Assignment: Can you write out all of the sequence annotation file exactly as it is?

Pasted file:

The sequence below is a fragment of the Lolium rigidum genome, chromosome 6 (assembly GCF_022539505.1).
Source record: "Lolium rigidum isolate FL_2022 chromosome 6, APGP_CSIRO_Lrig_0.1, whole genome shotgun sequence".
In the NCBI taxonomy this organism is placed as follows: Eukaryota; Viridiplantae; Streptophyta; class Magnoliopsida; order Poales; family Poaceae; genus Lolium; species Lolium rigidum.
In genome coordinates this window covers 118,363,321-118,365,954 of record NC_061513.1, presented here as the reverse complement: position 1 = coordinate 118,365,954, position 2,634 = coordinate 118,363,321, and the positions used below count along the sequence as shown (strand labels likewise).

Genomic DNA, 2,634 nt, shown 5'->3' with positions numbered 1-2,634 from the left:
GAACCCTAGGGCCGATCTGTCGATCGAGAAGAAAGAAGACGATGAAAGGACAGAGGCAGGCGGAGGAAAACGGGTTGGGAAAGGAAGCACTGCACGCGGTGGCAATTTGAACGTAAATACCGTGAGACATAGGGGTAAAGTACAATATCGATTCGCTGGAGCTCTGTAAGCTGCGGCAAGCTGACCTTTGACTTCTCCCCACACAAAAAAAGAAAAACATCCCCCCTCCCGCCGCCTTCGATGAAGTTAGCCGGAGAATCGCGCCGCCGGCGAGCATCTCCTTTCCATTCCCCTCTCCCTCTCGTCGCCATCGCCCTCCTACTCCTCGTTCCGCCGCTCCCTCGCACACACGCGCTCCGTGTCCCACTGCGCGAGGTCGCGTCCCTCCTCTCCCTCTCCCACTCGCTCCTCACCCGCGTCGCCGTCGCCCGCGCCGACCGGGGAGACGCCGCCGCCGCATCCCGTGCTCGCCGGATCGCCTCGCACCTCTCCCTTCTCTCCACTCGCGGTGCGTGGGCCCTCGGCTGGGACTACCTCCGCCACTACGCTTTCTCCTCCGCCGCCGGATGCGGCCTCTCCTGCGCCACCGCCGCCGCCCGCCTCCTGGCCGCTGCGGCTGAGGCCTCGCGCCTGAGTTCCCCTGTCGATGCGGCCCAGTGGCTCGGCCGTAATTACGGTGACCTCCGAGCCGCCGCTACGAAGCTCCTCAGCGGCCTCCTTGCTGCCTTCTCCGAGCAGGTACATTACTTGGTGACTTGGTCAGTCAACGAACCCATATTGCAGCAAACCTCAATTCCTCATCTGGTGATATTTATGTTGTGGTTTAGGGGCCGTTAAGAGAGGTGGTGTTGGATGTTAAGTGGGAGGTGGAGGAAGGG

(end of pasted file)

The sequence below is a fragment of the Lolium rigidum genome, chromosome 6 (assembly GCF_022539505.1).
Source record: "Lolium rigidum isolate FL_2022 chromosome 6, APGP_CSIRO_Lrig_0.1, whole genome shotgun sequence".
In the NCBI taxonomy this organism is placed as follows: Eukaryota; Viridiplantae; Streptophyta; class Magnoliopsida; order Poales; family Poaceae; genus Lolium; species Lolium rigidum.
In genome coordinates this window covers 118,363,321-118,365,954 of record NC_061513.1, presented here as the reverse complement: position 1 = coordinate 118,365,954, position 2,634 = coordinate 118,363,321, and the positions used below count along the sequence as shown (strand labels likewise).

Genomic DNA, 2,634 nt, shown 5'->3' with positions numbered 1-2,634 from the left:
GAACCCTAGGGCCGATCTGTCGATCGAGAAGAAAGAAGACGATGAAAGGACAGAGGCAGGCGGAGGAAAACGGGTTGGGAAAGGAAGCACTGCACGCGGTGGCAATTTGAACGTAAATACCGTGAGACATAGGGGTAAAGTACAATATCGATTCGCTGGAGCTCTGTAAGCTGCGGCAAGCTGACCTTTGACTTCTCCCCACACAAAAAAAGAAAAACATCCCCCCTCCCGCCGCCTTCGATGAAGTTAGCCGGAGAATCGCGCCGCCGGCGAGCATCTCCTTTCCATTCCCCTCTCCCTCTCGTCGCCATCGCCCTCCTACTCCTCGTTCCGCCGCTCCCTCGCACACACGCGCTCCGTGTCCCACTGCGCGAGGTCGCGTCCCTCCTCTCCCTCTCCCACTCGCTCCTCACCCGCGTCGCCGTCGCCCGCGCCGACCGGGGAGACGCCGCCGCCGCATCCCGTGCTCGCCGGATCGCCTCGCACCTCTCCCTTCTCTCCACTCGCGGTGCGTGGGCCCTCGGCTGGGACTACCTCCGCCACTACGCTTTCTCCTCCGCCGCCGGATGCGGCCTCTCCTGCGCCACCGCCGCCGCCCGCCTCCTGGCCGCTGCGGCTGAGGCCTCGCGCCTGAGTTCCCCTGTCGATGCGGCCCAGTGGCTCGGCCGTAATTACGGTGACCTCCGAGCCGCCGCTACGAAGCTCCTCAGCGGCCTCCTTGCTGCCTTCTCCGAGCAGGTACATTACTTGGTGACTTGGTCAGTCAACGAACCCATATTGCAGCAAACCTCAATTCCTCATCTGGTGATATTTATGTTGTGGTTTAGGGGCCGTTAAGAGAGGTGGTGTTGGATGTTAAGTGGGAGGTGGAGGAAGGG